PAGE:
Busy. Please wait.
or

show password
Forgot Password?

Don't have an account?  Sign up 
or

Username is available taken
show password

why


Make sure to remember your password. If you forget it there is no way for StudyStack to send you a reset link. You would need to create a new account.
We do not share your email address with others. It is only used to allow you to reset your password. For details read our Privacy Policy and Terms of Service.


Already a StudyStack user? Log In

Reset Password
Enter the associated with your account, and we'll email you a link to reset your password.

Remove ads
Don't know
Know
remaining cards
Save
0:01
To flip the current card, click it or press the Spacebar key.  To move the current card to one of the three colored boxes, click on the box.  You may also press the UP ARROW key to move the card to the "Know" box, the DOWN ARROW key to move the card to the "Don't know" box, or the RIGHT ARROW key to move the card to the Remaining box.  You may also click on the card displayed in any of the three boxes to bring that card back to the center.

Pass complete!

"Know" box contains:
Time elapsed:
Retries:
restart all cards




share
Embed Code - If you would like this activity on your web page, copy the script below and paste it into your web page.

  Normal Size     Small Size show me how

Measure Heat Flow

cava chem 303 s2d37 4.02 Measuring Heat Flow

QuestionAnswer
Before the nature of the atom was discovered, scientists thought that a weightless, invisible fluid called [...] made objects either hot or cold. Before the nature of the atom was discovered, scientists thought that a weightless, invisible fluid called caloric made objects either hot or cold.
In 1783, Antoine Lavoisier proposed that caloric moved from [...] objects to [...] objects. In 1783, Antoine Lavoisier proposed that caloric moved from hot objects to cold objects.
The [...] energy of a substance is the combined motion of all the particles within it. The thermal energy of a substance is the combined motion of all the particles within it.
[...] is the transfer of thermal energy. Heat is the transfer of thermal energy.
If thermal energy is not moving from one object to another, you don't call it '[...]'. If thermal energy is not moving from one object to another, you don't call it 'heat'.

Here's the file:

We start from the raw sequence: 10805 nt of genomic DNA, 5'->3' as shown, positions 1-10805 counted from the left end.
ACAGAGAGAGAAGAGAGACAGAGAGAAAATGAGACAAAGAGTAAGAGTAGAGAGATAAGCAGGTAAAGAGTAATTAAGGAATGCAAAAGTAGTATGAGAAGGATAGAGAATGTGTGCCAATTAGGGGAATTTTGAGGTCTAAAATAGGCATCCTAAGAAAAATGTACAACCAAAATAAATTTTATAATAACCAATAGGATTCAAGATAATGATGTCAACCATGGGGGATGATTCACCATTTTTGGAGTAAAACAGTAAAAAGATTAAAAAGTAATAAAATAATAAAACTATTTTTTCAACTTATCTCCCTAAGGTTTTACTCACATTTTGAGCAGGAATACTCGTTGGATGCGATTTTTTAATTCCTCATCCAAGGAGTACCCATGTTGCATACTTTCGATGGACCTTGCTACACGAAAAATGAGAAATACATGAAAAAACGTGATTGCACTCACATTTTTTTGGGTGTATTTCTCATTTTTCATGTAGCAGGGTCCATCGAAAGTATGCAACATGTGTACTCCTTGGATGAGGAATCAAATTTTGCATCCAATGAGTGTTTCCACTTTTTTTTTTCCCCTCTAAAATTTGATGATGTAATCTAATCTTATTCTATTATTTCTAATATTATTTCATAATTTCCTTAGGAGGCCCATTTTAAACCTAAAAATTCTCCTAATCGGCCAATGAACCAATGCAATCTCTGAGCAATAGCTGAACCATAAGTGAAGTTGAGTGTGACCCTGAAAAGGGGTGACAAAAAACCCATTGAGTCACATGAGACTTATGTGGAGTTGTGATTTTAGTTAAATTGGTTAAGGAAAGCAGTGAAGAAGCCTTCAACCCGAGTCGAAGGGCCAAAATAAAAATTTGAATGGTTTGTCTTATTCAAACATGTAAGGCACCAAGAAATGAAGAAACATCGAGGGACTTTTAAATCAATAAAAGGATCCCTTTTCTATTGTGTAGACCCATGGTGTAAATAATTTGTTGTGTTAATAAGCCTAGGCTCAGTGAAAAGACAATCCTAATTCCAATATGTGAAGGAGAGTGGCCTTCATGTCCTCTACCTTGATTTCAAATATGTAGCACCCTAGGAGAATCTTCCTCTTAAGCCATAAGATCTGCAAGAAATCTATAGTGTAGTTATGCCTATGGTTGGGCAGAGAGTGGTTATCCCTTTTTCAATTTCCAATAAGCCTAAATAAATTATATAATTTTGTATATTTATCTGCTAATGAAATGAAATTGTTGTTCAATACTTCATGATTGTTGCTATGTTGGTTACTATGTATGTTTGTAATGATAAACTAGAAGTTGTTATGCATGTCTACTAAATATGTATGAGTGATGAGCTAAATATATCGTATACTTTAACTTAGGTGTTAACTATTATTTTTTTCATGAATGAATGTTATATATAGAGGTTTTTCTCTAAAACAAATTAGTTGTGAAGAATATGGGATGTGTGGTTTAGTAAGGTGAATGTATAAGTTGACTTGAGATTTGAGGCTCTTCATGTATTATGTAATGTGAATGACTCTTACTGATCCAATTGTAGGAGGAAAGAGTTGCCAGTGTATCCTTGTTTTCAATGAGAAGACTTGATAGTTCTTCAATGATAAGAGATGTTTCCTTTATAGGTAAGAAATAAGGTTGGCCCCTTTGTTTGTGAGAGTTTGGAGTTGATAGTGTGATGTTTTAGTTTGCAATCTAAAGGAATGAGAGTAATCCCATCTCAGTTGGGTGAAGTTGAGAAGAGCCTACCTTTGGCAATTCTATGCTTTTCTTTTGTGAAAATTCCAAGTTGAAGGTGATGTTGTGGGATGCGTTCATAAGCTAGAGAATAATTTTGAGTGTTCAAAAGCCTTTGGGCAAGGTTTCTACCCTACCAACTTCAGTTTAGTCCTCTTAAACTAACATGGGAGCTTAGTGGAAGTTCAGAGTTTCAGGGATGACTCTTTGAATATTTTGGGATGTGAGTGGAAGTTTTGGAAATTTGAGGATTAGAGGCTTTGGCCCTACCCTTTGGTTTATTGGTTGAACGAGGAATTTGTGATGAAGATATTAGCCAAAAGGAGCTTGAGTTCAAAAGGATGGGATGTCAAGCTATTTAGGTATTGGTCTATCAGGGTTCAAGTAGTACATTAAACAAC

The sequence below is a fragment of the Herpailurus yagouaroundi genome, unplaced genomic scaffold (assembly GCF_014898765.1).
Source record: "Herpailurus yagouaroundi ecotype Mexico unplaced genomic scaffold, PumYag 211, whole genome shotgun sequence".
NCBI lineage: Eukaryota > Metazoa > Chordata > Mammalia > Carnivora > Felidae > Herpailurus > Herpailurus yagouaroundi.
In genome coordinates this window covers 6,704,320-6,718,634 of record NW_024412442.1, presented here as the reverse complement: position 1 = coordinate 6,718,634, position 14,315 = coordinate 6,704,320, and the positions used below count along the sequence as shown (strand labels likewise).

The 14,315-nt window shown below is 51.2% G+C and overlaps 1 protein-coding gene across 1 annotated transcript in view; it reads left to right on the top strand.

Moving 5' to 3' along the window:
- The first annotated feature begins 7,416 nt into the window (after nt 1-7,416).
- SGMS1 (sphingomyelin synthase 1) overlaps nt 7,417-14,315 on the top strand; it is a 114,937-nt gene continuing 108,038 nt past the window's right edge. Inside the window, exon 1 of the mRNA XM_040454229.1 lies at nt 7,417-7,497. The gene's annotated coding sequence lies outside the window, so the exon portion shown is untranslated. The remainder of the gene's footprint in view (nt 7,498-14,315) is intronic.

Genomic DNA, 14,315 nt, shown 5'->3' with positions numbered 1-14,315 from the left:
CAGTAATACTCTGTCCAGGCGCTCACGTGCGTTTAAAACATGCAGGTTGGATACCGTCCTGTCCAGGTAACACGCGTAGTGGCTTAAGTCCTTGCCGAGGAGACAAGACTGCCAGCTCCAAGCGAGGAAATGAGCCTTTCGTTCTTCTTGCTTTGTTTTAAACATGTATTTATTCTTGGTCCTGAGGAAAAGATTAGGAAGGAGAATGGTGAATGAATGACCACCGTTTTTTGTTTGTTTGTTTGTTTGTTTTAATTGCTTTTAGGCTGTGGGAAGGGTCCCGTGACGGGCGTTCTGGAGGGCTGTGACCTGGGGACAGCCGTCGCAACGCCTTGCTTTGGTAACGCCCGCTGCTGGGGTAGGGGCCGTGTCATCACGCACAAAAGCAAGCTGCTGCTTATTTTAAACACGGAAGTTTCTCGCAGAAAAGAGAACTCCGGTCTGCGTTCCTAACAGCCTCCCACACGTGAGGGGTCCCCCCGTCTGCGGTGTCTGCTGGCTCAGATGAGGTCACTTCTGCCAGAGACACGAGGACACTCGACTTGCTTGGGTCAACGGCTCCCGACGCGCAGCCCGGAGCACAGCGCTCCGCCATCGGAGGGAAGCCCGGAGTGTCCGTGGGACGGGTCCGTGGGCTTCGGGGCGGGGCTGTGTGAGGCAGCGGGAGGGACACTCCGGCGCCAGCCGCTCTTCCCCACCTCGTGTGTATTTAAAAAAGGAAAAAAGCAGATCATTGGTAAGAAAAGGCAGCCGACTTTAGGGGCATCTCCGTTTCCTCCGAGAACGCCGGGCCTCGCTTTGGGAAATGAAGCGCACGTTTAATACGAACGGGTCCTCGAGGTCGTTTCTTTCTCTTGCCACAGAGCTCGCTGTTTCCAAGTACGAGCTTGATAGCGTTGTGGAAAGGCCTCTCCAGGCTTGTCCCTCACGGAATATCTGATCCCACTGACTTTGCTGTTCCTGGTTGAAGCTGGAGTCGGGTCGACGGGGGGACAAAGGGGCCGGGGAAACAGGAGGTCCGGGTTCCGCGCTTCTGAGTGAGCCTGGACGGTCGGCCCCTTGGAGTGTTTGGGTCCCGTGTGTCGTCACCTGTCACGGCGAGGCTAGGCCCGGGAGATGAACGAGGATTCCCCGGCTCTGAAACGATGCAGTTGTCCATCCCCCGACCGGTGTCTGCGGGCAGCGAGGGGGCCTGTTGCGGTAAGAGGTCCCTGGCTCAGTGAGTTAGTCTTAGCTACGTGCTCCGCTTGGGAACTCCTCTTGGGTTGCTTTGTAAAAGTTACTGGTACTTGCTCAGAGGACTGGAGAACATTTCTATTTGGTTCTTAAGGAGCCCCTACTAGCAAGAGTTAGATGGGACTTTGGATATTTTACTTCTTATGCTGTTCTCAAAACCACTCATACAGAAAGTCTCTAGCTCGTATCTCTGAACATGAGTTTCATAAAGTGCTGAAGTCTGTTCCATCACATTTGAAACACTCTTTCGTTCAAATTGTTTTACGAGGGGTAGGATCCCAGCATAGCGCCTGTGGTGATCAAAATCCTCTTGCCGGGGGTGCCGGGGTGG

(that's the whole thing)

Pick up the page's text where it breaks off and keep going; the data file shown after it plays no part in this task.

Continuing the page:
You only call thermal energy '[...]' when it's moving from one object to another. You only call thermal energy 'heat' when it's moving from one object to another.
[...] of molecules transfer thermal energy (not 'caloric'). Collisions of molecules transfer thermal energy (not 'caloric').
[...] energy: the internal kinetic energy of all the particles in any substance Thermal energy: the internal kinetic energy of all the particles in any substance
[...]: the measure of the thermal energy within any substance Temperature: the measure of the thermal energy within any substance
[...] measures the average kinetic energy of the particles in a substance temperature measures the average kinetic energy of the particles in a substance
[...]: the change in thermal energy of a substance Heat: the change in thermal energy of a substance
A [...] is the amount of heat it takes to raise one gram of water by one degree Celsius. A calorie (cal) is the amount of heat it takes to raise one gram of water by one degree Celsius.
A [...] is the common unit for energy outside of food. A joule (j) is the common unit for energy outside of food.
temperature measures the [...] of the particles in a substance temperature measures the average kinetic energy of the particles in a substance
[...] is measured by a change in temperature heat is measured by a change in temperature
A calorie (cal) is the amount of heat it takes to raise one gram of [...] by one degree Celsius. A calorie (cal) is the amount of heat it takes to raise one gram of water by one degree Celsius.
A calorie (cal) is the amount of heat it takes to raise one gram of water by [...] degree Celsius. A calorie (cal) is the amount of heat it takes to raise one gram of water by one degree Celsius.
The Calories on food labels (with a capital 'C') are actually [...]. The Calories on food labels (with a capital 'C') are actually kilocalories.
Created by: mr.shapard